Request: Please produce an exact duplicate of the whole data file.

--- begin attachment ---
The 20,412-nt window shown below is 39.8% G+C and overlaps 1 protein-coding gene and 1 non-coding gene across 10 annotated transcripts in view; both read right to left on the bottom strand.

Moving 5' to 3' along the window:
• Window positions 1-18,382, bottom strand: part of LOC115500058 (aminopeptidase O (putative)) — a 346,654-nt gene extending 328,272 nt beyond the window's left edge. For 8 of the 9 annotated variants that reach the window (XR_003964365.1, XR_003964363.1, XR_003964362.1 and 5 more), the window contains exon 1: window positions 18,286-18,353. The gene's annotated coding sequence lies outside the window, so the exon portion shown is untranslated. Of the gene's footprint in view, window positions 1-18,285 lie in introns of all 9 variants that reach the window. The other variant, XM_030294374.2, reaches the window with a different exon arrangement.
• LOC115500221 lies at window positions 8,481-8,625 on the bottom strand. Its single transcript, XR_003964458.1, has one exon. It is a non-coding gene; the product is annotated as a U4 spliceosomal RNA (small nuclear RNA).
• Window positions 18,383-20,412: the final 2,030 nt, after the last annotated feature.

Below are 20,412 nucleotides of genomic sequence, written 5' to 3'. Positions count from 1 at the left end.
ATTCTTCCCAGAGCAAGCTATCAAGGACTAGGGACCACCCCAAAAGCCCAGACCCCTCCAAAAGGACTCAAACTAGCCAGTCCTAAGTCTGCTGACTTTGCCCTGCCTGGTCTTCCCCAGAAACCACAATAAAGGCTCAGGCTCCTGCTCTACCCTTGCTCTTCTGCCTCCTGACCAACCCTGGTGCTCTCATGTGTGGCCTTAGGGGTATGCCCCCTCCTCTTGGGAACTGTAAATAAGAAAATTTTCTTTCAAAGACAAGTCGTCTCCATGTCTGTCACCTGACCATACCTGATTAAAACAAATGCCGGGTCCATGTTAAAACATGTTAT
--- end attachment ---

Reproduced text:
The 20,412-nt window shown below is 39.8% G+C and overlaps 1 protein-coding gene and 1 non-coding gene across 10 annotated transcripts in view; both read right to left on the bottom strand.

Moving 5' to 3' along the window:
• Window positions 1-18,382, bottom strand: part of LOC115500058 (aminopeptidase O (putative)) — a 346,654-nt gene extending 328,272 nt beyond the window's left edge. For 8 of the 9 annotated variants that reach the window (XR_003964365.1, XR_003964363.1, XR_003964362.1 and 5 more), the window contains exon 1: window positions 18,286-18,353. The gene's annotated coding sequence lies outside the window, so the exon portion shown is untranslated. Of the gene's footprint in view, window positions 1-18,285 lie in introns of all 9 variants that reach the window. The other variant, XM_030294374.2, reaches the window with a different exon arrangement.
• LOC115500221 lies at window positions 8,481-8,625 on the bottom strand. Its single transcript, XR_003964458.1, has one exon. It is a non-coding gene; the product is annotated as a U4 spliceosomal RNA (small nuclear RNA).
• Window positions 18,383-20,412: the final 2,030 nt, after the last annotated feature.

Below are 20,412 nucleotides of genomic sequence, written 5' to 3'. Positions count from 1 at the left end.
ATTCTTCCCAGAGCAAGCTATCAAGGACTAGGGACCACCCCAAAAGCCCAGACCCCTCCAAAAGGACTCAAACTAGCCAGTCCTAAGTCTGCTGACTTTGCCCTGCCTGGTCTTCCCCAGAAACCACAATAAAGGCTCAGGCTCCTGCTCTACCCTTGCTCTTCTGCCTCCTGACCAACCCTGGTGCTCTCATGTGTGGCCTTAGGGGTATGCCCCCTCCTCTTGGGAACTGTAAATAAGAAAATTTTCTTTCAAAGACAAGTCGTCTCCATGTCTGTCACCTGACCATACCTGATTAAAACAAATGCCGGGTCCATGTTAAAACATGTTAT